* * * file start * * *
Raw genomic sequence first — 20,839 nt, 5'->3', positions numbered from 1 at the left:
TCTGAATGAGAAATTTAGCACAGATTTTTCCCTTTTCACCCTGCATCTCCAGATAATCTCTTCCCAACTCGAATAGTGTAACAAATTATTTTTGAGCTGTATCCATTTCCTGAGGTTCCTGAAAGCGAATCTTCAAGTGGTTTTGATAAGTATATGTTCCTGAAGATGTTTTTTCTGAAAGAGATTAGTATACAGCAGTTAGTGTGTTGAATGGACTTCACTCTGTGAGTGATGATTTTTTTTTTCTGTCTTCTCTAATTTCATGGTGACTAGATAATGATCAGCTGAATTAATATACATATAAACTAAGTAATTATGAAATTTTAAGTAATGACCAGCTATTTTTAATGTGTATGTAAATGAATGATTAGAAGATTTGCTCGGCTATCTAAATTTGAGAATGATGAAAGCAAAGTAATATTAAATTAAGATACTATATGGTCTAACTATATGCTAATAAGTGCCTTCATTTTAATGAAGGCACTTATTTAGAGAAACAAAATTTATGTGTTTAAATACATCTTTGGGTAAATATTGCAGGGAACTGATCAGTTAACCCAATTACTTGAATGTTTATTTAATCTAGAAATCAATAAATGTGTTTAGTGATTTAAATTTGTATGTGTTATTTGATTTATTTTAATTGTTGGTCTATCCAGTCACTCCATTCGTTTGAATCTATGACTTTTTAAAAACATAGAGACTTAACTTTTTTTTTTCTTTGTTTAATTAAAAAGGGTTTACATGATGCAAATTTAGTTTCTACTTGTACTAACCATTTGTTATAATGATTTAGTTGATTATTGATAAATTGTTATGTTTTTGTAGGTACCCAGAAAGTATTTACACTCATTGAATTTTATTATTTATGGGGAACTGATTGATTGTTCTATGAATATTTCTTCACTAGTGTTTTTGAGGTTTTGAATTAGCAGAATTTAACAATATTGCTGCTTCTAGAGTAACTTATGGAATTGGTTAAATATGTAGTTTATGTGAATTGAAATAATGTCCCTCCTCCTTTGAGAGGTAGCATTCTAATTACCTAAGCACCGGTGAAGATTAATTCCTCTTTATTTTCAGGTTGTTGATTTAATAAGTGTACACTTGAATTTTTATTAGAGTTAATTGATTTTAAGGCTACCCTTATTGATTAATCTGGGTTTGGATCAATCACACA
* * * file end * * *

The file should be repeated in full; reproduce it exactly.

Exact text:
Raw genomic sequence first — 20,839 nt, 5'->3', positions numbered from 1 at the left:
TCTGAATGAGAAATTTAGCACAGATTTTTCCCTTTTCACCCTGCATCTCCAGATAATCTCTTCCCAACTCGAATAGTGTAACAAATTATTTTTGAGCTGTATCCATTTCCTGAGGTTCCTGAAAGCGAATCTTCAAGTGGTTTTGATAAGTATATGTTCCTGAAGATGTTTTTTCTGAAAGAGATTAGTATACAGCAGTTAGTGTGTTGAATGGACTTCACTCTGTGAGTGATGATTTTTTTTTTCTGTCTTCTCTAATTTCATGGTGACTAGATAATGATCAGCTGAATTAATATACATATAAACTAAGTAATTATGAAATTTTAAGTAATGACCAGCTATTTTTAATGTGTATGTAAATGAATGATTAGAAGATTTGCTCGGCTATCTAAATTTGAGAATGATGAAAGCAAAGTAATATTAAATTAAGATACTATATGGTCTAACTATATGCTAATAAGTGCCTTCATTTTAATGAAGGCACTTATTTAGAGAAACAAAATTTATGTGTTTAAATACATCTTTGGGTAAATATTGCAGGGAACTGATCAGTTAACCCAATTACTTGAATGTTTATTTAATCTAGAAATCAATAAATGTGTTTAGTGATTTAAATTTGTATGTGTTATTTGATTTATTTTAATTGTTGGTCTATCCAGTCACTCCATTCGTTTGAATCTATGACTTTTTAAAAACATAGAGACTTAACTTTTTTTTTTCTTTGTTTAATTAAAAAGGGTTTACATGATGCAAATTTAGTTTCTACTTGTACTAACCATTTGTTATAATGATTTAGTTGATTATTGATAAATTGTTATGTTTTTGTAGGTACCCAGAAAGTATTTACACTCATTGAATTTTATTATTTATGGGGAACTGATTGATTGTTCTATGAATATTTCTTCACTAGTGTTTTTGAGGTTTTGAATTAGCAGAATTTAACAATATTGCTGCTTCTAGAGTAACTTATGGAATTGGTTAAATATGTAGTTTATGTGAATTGAAATAATGTCCCTCCTCCTTTGAGAGGTAGCATTCTAATTACCTAAGCACCGGTGAAGATTAATTCCTCTTTATTTTCAGGTTGTTGATTTAATAAGTGTACACTTGAATTTTTATTAGAGTTAATTGATTTTAAGGCTACCCTTATTGATTAATCTGGGTTTGGATCAATCACACA